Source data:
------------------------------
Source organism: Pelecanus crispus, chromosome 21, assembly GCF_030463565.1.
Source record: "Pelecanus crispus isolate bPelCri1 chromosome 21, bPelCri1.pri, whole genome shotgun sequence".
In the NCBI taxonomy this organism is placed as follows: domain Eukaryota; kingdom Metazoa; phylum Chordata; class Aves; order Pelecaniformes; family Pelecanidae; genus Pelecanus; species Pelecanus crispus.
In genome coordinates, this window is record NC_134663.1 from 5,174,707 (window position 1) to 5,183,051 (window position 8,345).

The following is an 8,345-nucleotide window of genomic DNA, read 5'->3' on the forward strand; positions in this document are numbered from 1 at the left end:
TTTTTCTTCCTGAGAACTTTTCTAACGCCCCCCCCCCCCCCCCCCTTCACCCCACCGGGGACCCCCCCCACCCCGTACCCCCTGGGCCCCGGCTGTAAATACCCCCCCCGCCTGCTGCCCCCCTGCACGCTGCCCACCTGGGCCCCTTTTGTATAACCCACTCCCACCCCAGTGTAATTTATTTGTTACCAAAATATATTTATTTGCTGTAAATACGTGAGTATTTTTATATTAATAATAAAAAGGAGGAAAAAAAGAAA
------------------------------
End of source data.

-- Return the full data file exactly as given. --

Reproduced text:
Source organism: Pelecanus crispus, chromosome 21, assembly GCF_030463565.1.
Source record: "Pelecanus crispus isolate bPelCri1 chromosome 21, bPelCri1.pri, whole genome shotgun sequence".
In the NCBI taxonomy this organism is placed as follows: domain Eukaryota; kingdom Metazoa; phylum Chordata; class Aves; order Pelecaniformes; family Pelecanidae; genus Pelecanus; species Pelecanus crispus.
In genome coordinates, this window is record NC_134663.1 from 5,174,707 (window position 1) to 5,183,051 (window position 8,345).

The following is an 8,345-nucleotide window of genomic DNA, read 5'->3' on the forward strand; positions in this document are numbered from 1 at the left end:
TTTTTCTTCCTGAGAACTTTTCTAACGCCCCCCCCCCCCCCCCCCTTCACCCCACCGGGGACCCCCCCCACCCCGTACCCCCTGGGCCCCGGCTGTAAATACCCCCCCCGCCTGCTGCCCCCCTGCACGCTGCCCACCTGGGCCCCTTTTGTATAACCCACTCCCACCCCAGTGTAATTTATTTGTTACCAAAATATATTTATTTGCTGTAAATACGTGAGTATTTTTATATTAATAATAAAAAGGAGGAAAAAAAGAAA